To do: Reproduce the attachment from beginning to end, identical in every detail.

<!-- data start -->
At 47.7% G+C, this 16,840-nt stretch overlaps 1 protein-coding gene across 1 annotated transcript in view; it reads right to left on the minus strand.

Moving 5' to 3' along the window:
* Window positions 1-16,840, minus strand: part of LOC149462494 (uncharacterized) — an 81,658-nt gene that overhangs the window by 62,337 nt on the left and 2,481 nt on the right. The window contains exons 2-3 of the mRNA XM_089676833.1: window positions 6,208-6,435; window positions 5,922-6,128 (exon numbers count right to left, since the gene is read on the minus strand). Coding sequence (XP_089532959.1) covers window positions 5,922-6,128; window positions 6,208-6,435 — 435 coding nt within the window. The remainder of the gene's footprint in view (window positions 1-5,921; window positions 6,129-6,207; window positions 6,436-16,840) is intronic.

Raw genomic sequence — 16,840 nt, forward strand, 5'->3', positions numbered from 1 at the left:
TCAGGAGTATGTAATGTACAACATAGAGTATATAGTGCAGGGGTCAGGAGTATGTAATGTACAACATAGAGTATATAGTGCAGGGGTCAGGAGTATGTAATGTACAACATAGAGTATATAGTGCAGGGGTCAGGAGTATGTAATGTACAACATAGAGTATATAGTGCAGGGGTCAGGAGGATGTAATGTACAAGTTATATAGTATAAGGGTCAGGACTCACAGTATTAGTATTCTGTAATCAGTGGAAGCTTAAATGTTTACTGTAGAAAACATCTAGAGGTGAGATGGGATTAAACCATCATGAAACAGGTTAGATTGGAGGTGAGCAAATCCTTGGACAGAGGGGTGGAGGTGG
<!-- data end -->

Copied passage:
At 47.7% G+C, this 16,840-nt stretch overlaps 1 protein-coding gene across 1 annotated transcript in view; it reads right to left on the minus strand.

Moving 5' to 3' along the window:
* Window positions 1-16,840, minus strand: part of LOC149462494 (uncharacterized) — an 81,658-nt gene that overhangs the window by 62,337 nt on the left and 2,481 nt on the right. The window contains exons 2-3 of the mRNA XM_089676833.1: window positions 6,208-6,435; window positions 5,922-6,128 (exon numbers count right to left, since the gene is read on the minus strand). Coding sequence (XP_089532959.1) covers window positions 5,922-6,128; window positions 6,208-6,435 — 435 coding nt within the window. The remainder of the gene's footprint in view (window positions 1-5,921; window positions 6,129-6,207; window positions 6,436-16,840) is intronic.

Raw genomic sequence — 16,840 nt, forward strand, 5'->3', positions numbered from 1 at the left:
TCAGGAGTATGTAATGTACAACATAGAGTATATAGTGCAGGGGTCAGGAGTATGTAATGTACAACATAGAGTATATAGTGCAGGGGTCAGGAGTATGTAATGTACAACATAGAGTATATAGTGCAGGGGTCAGGAGTATGTAATGTACAACATAGAGTATATAGTGCAGGGGTCAGGAGGATGTAATGTACAAGTTATATAGTATAAGGGTCAGGACTCACAGTATTAGTATTCTGTAATCAGTGGAAGCTTAAATGTTTACTGTAGAAAACATCTAGAGGTGAGATGGGATTAAACCATCATGAAACAGGTTAGATTGGAGGTGAGCAAATCCTTGGACAGAGGGGTGGAGGTGG